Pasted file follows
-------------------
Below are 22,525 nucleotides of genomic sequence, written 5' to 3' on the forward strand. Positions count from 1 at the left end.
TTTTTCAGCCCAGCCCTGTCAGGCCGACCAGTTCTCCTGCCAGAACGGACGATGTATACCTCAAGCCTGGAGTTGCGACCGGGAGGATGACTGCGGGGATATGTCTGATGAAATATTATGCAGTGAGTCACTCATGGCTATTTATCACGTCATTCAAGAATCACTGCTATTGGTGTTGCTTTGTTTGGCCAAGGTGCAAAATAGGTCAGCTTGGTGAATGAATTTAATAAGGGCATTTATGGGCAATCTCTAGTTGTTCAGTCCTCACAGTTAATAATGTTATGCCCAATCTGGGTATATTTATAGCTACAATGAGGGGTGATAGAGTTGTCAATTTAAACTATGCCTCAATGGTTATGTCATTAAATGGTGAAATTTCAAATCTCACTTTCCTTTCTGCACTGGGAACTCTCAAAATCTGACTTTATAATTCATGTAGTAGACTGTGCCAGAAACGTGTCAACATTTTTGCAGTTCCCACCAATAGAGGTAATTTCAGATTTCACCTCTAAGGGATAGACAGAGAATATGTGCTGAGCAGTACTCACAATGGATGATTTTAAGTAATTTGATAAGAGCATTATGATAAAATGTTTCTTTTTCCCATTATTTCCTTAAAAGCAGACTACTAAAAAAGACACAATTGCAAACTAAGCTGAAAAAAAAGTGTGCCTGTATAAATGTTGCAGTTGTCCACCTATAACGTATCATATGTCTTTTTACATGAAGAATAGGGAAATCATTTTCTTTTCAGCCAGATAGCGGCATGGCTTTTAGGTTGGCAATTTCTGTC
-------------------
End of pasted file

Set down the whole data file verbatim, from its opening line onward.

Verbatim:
Below are 22,525 nucleotides of genomic sequence, written 5' to 3' on the forward strand. Positions count from 1 at the left end.
TTTTTCAGCCCAGCCCTGTCAGGCCGACCAGTTCTCCTGCCAGAACGGACGATGTATACCTCAAGCCTGGAGTTGCGACCGGGAGGATGACTGCGGGGATATGTCTGATGAAATATTATGCAGTGAGTCACTCATGGCTATTTATCACGTCATTCAAGAATCACTGCTATTGGTGTTGCTTTGTTTGGCCAAGGTGCAAAATAGGTCAGCTTGGTGAATGAATTTAATAAGGGCATTTATGGGCAATCTCTAGTTGTTCAGTCCTCACAGTTAATAATGTTATGCCCAATCTGGGTATATTTATAGCTACAATGAGGGGTGATAGAGTTGTCAATTTAAACTATGCCTCAATGGTTATGTCATTAAATGGTGAAATTTCAAATCTCACTTTCCTTTCTGCACTGGGAACTCTCAAAATCTGACTTTATAATTCATGTAGTAGACTGTGCCAGAAACGTGTCAACATTTTTGCAGTTCCCACCAATAGAGGTAATTTCAGATTTCACCTCTAAGGGATAGACAGAGAATATGTGCTGAGCAGTACTCACAATGGATGATTTTAAGTAATTTGATAAGAGCATTATGATAAAATGTTTCTTTTTCCCATTATTTCCTTAAAAGCAGACTACTAAAAAAGACACAATTGCAAACTAAGCTGAAAAAAAAGTGTGCCTGTATAAATGTTGCAGTTGTCCACCTATAACGTATCATATGTCTTTTTACATGAAGAATAGGGAAATCATTTTCTTTTCAGCCAGATAGCGGCATGGCTTTTAGGTTGGCAATTTCTGTC